Thursday, February 11, 2016

Japan National Foundation Day

Each year on this date, the nation of Japan celebrates National Foundation Day to mark the day the first emperor of Japan, Jimmu, believed to be a direct decedent of the sun goddess, founded the nation of Japan in 660 BC.

Emperor Jimmu
Emperor Jimmu

The date was chosen based on New Year's Day of the traditional lunisolar calendar, used in Japan until 1873, as that was the day the Nihon Shoki (The Chronicles of Japan), the oldest book of Japanese history compiled on imperial orders, recorded that Emperor Jimmu ascended to the throne on the first day of the first month.

When the Japanese government designated the day as a national holiday in 1873, the year Japan adopted the Gregorian calendar, they decreed February 11th as the day that corresponded to Emperor Jimmu's day of ascension to the throne.

The day was originally known as Empire Day (Kigen-setsu) and was supported by those who believed that focusing national attention on the emperor would serve as a unifying event with the people.

Japan National Foundation Day

Large parades and festivals held during its early days made it one of the four major holidays of Japan.

Japan National Foundation Day

With the holiday relying heavily on Shinto mythology, the spirituality of Japan, and its reinforcement of the Japanese nobility, the holiday was abolished following World War II, but was re-established as National Foundation Day (kenkoku kinenbi) in 1966, in a slightly more muted form and without the references to the emperor.

Customs now include raising of the Japanese flag, known as the Hinomaru (the Sun Disk) which represents the divine selection of the Emperor.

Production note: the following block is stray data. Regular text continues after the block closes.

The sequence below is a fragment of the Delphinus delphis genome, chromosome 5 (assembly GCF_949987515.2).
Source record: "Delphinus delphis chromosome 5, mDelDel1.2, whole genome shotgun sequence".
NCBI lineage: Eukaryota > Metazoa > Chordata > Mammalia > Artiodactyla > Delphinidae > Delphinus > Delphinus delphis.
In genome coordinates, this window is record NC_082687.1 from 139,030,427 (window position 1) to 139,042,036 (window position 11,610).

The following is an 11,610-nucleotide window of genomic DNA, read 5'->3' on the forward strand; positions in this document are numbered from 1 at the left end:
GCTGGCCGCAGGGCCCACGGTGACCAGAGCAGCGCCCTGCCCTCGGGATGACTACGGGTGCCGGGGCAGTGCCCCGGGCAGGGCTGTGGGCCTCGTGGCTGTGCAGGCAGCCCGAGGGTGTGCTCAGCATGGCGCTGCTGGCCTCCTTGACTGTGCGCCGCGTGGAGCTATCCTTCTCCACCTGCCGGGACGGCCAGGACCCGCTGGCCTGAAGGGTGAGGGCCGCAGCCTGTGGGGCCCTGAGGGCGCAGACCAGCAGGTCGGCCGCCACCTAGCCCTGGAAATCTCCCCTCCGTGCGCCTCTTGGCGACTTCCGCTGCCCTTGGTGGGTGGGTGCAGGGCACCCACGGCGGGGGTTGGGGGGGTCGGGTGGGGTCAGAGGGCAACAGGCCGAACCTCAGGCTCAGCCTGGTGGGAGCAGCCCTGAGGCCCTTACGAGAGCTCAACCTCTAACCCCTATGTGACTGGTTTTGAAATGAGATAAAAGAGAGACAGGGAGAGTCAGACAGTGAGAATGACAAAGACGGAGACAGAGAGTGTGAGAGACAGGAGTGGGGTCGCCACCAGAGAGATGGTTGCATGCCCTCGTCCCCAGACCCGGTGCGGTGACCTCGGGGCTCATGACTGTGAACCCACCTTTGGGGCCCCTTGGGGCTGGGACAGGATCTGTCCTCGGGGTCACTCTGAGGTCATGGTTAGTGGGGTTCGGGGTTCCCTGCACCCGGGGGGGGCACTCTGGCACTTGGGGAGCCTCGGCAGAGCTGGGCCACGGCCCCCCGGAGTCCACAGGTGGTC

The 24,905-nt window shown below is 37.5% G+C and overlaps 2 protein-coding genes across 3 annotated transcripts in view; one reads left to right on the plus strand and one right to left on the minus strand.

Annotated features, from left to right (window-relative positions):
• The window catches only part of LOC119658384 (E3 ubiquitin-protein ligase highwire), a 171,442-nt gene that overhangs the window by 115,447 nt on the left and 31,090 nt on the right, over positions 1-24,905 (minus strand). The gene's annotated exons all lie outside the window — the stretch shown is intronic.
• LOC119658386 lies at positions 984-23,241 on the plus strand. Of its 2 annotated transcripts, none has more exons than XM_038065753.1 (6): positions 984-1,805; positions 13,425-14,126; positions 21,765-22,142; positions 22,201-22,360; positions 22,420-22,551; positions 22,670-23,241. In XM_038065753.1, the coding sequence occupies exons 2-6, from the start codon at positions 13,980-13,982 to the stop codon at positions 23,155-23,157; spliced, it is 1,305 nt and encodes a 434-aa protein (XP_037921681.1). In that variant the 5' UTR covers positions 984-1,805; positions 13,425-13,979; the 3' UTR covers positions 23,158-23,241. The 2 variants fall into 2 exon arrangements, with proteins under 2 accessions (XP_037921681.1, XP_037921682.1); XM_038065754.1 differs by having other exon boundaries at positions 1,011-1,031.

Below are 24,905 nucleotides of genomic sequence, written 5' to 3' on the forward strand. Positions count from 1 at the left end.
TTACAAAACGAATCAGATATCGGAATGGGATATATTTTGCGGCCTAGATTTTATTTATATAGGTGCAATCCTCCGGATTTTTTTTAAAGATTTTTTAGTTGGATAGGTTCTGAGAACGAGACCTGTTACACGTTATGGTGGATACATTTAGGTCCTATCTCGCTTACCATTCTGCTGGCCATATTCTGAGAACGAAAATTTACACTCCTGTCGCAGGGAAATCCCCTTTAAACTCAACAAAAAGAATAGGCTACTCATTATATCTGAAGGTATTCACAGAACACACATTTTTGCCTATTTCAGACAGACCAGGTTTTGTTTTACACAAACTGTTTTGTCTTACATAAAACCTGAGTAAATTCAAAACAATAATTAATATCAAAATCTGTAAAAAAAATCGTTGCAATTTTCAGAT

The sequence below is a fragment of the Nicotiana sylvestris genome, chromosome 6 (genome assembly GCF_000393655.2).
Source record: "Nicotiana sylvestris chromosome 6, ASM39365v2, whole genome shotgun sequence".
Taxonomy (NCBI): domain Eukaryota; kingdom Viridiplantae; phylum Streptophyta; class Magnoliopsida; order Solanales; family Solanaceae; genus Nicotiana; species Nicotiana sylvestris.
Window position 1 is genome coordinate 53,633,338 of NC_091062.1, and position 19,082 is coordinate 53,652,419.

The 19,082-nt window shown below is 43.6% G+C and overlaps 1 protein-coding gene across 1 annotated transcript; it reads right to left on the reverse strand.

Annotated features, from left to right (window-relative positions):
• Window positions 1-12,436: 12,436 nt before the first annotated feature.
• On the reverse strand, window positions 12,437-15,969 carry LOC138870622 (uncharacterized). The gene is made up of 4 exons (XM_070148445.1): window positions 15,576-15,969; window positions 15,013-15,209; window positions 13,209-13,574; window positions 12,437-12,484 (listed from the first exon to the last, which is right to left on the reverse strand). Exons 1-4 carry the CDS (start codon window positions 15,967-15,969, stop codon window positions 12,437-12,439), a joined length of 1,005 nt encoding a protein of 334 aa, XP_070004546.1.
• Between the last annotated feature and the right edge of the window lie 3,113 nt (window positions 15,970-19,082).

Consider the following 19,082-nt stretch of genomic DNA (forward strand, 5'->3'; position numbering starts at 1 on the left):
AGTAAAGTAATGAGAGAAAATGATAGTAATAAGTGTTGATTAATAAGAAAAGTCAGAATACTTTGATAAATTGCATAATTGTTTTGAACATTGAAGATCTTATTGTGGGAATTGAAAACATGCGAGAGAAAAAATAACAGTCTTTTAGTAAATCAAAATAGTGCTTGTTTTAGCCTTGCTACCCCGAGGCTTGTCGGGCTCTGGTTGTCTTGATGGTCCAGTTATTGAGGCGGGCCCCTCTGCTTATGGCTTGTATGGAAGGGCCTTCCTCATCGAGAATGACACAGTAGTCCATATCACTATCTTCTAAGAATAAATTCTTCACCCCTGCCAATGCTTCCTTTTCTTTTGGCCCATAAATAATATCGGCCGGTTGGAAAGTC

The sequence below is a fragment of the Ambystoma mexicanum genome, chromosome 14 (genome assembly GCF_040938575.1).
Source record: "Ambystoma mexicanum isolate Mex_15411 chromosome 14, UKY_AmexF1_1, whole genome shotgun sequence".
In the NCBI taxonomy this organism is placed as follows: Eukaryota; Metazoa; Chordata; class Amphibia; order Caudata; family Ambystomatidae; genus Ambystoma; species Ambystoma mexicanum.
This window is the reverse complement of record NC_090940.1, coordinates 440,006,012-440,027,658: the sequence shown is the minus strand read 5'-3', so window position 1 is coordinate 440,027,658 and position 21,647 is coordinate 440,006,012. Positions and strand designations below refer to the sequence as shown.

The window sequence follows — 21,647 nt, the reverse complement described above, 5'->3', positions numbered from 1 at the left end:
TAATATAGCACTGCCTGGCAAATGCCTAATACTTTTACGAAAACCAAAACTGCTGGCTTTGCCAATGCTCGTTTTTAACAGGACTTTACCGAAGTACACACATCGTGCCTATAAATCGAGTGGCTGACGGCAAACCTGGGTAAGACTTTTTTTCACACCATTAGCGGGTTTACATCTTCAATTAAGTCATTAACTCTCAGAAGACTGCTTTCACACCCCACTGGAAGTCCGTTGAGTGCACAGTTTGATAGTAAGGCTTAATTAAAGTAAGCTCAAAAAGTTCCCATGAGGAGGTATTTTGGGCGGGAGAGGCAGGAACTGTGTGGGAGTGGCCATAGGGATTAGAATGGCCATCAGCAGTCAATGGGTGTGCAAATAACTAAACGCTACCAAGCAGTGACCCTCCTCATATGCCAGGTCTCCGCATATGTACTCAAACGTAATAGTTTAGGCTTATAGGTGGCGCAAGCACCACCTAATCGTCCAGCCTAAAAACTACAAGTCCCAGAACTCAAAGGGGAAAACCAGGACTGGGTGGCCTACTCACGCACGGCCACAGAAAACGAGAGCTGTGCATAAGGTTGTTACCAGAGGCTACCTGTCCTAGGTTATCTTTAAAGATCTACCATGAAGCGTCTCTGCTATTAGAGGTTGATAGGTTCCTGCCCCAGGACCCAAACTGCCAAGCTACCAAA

Japan National Foundation Day

There are also parades, the largest of which is the float parade in the Meiji Shrine, which is dedicated to the spirits of the Emperor Meiji and his wife, where people carry a miniature temple decorated with Japanese flags that is carried on their shoulders.

Japan National Foundation Day
A miniature temple carried on the shoulders

The Japan Ice Hockey Federation was the first Asian nation to join the International Ice Hockey Federation in 1930 and the Japan National Hockey Team played its first game on January 24, 1930 at the World Championships, a 12-2 loss to Czechoslovakia where they were ranked sixth out of ten teams.

It would take 27 years until after World War II before Japan returned to the international hockey scene, which began with the 1957 World Championships. They next played in 1962 followed by a full return to regular appearances in 1967 when the won Pool C. They again finished first in Pool C in 1969 to earn promotion to Pool B where they would remain until 1981 with best finishes of 2nd in 1976 and 1978.

They were relegated back to Pool C for 1982 but immediately finished first and were back up to Pool B for three years through 1986. It was back down to Pool C for 1987, but they again won an immediate promotion to Pool B where they would stay for eight years, reaching 3rd in 1992.

Much to the benefit of Japan, in 1998 the IIHF revised the format of the World Championships, expanding the Top Division to 16 teams, up from 12. One of the four new spots was reserved for the Far East Qualifier in an attempt to boost ice hockey in Asia.

Regardless of whether Japan was in over it's head in the Top Division at the time, Japan was still strong enough to repeat as the Far East Qualifier for the next seven seasons, having little trouble defeating China and Korea. This allowed Japan to avoid the standard relegation penalty for finishing in 16th and last place five consecutive times from 1999 to 2003. In each of their seven years in the World Championships, Japan never won a game, managing two ties, 3-3 against Norway in 2001 and 3-3 against Slovenia in 2003, both times after holding 3-1 leads.

Since the reserved qualifying spot did not have the desired effect on Asian hockey, the protected spot was eliminated for the 2004 edition. Japan gamely fought to protect their position that year on merit and nearly avoided the Relegation Round. They were tied 3-3 in a critical game versus Denmark in the third period, but Nobuhiro Sugawara famously misfired on an attempt to fire the puck around behind his own net, but instead fired a perfect strike into his own empty goal. Now in the Relegation Round, they tied France and Ukraine but lost to Kazakhstan. The lack of a win left them short on points in the standings and were now relegated to Division I Group A for 2005.